#100DaysOfCode in Python Transcripts
Chapter: Days 91-93: Database access with SQLAlchemy
Lecture: Concepts: SQLAlchemy
0:00 Let's quickly review some of the concepts that we learned.
0:03 We saw everything started with our model base
0:05 and we got that by calling declarative base
0:07 that gave us a type back
0:10 which then we could use to derive from.
0:12 So we get this base class,
0:13 and then we derive all of our various entities from it.
0:17 In this particular example
0:18 when we're looking at an online record store
0:20 with albums, tracks, purchases, users, and so on.
0:23 We'd create an album, track, and purchase
0:24 all deriving from our SQLAlchemy base that we create.
0:28 When we want to model one of these classes,
0:30 we want to use the class to model some data.
0:33 We set the dunder table name,
0:35 pick out the various columns we need.
0:36 So here we have a primary key auto-incrementing id.
0:39 We have a name, year, price.
0:42 We saw that we can put uniqueness constraints.
0:44 We can put indexes to make queries on that data
0:47 or ordering by that data super, super fast.
0:49 And we can even set up relationships.
0:51 But like I said, we're not going into relationships.
0:53 We've already spent a lot of time on discussing SQLAlchemy.
0:56 It's time for you to jump in and write some code.
0:59 Once we've modeled all of the classes,
1:01 then we need to actually create the database connection
1:04 and make sure the database is in sync
1:06 with what we define the classes to be.
1:08 Here we're going to create a connection string
1:10 which is just a sqlite:///.
1:12 Put it in a file.
1:14 We'll create an engine based on that connection string.
1:16 We're going to create,
1:17 go to the metadata for the SQLAlchemy base
1:19 and call create all.
1:21 Pass at the engine so it knows how to do that.
1:23 Then finally we're going to create a session factory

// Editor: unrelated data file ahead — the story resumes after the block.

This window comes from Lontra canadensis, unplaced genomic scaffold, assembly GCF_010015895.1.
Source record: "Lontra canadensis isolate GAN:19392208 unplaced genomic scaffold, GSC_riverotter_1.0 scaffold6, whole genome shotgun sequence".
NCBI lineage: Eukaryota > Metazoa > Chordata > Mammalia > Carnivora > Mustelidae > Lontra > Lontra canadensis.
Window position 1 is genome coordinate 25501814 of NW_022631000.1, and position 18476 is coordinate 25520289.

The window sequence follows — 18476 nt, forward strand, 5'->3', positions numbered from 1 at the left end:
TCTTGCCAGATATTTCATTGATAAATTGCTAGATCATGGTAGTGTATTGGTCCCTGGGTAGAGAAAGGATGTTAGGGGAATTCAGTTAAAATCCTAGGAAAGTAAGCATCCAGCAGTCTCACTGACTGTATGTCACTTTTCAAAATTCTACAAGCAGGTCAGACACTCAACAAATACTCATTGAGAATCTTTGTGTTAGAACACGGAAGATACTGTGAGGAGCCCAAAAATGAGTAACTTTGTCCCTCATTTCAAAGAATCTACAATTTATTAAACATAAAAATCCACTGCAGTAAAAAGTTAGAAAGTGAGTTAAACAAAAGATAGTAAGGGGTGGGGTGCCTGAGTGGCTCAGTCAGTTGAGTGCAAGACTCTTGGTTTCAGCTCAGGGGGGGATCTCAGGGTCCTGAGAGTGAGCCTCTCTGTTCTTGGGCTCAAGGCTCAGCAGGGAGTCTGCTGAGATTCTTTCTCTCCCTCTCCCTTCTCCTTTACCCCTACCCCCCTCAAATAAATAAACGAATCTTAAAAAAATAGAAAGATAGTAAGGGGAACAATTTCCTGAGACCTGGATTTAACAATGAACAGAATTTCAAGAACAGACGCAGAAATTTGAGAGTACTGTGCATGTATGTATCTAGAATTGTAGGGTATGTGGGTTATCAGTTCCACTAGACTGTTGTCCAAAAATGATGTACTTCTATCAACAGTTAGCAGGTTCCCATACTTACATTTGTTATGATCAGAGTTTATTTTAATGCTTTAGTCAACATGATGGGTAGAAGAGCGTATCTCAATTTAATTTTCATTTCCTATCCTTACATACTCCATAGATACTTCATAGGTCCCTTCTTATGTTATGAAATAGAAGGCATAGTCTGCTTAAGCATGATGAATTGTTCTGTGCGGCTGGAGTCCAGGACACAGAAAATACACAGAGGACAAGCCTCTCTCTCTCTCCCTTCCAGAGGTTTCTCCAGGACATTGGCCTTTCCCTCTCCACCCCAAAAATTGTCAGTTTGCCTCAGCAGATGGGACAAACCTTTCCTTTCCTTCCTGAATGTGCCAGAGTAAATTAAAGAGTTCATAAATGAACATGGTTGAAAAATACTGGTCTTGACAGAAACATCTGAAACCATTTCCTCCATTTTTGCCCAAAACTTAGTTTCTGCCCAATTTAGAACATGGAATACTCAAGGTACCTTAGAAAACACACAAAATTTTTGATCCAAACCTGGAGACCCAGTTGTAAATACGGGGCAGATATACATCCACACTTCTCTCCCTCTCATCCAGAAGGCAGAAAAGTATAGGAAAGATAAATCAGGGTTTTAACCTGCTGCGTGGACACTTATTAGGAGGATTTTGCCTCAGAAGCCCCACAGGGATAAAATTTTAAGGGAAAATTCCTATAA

1:25 by calling the session maker, giving it the engine.
1:28 We'll being using that for our unit of work
1:30 for all the queries and transactions and so on
1:33 throughout the rest of our app.
1:34 If we want to create a query and pull back a single record,
1:37 here we'd create the session.
1:39 We say, "query of the type".
1:41 So we're going to query the account table,
1:42 say, "filter emails this.filter".
1:45 Password hash is that.
1:46 Now this double filter is basically an and.
1:49 So, here we're doing a query
1:50 where the email is what we specify,
1:52 and the passwordhash is what we specify.
1:54 Or we're going to get nothing.
1:55 And then, we can just get one back.
1:57 So we can either say one or first
1:59 and then we're going to return the account
2:01 that we got back here.
2:02 What does that look like in the database?
2:04 It's select star from account
2:05 where account email is some parameter,
2:08 and account.passwordhash at some other parameter.
2:10 And the params happen to be my Gmail address,
2:13 and some random text I threw in there.
2:16 Finally, you might be familiar
2:17 with the SQL query language but not SQLAlchemy.
2:20 And wonder how do these things map over?
2:23 So equals, simple that's a double equal.
2:26 Not equal, that's also kind of simple.
2:28 Not equal goes in the middle here,
2:30 and then it gets a little interesting.
2:32 If you want to do a like query that's like a substring,
2:34 I want all the names that contain the substring ed.
2:37 That's a .like('%ed%).
2:41 So the percents are like wild cards, can match anything.
2:43 Long as ed is in there somewhere we'll get that as a match.
2:46 N, so I want all the users whose name
2:48 is either Ed, Wendy, or Jack.
2:50 You and put the little tilde
2:51 in front of this whole thing and say, not in.
2:52 You can say null is None.
2:54 And is just multiple filters.
2:56 Or is a little more complex, but there's an or operator
2:59 that let's you pass a tuple along.
3:01 Or actually just multiple parameters
3:03 and that will turn those all into an or.
3:04 So you can see the link for all of these
3:06 and there's more as well over at the SQLAlchemy website.
3:10 Alright so that's SQLAlchemy.
3:12 I hope you really enjoy it.
3:13 It's really a great way to build professional,
3:16 data driven applications.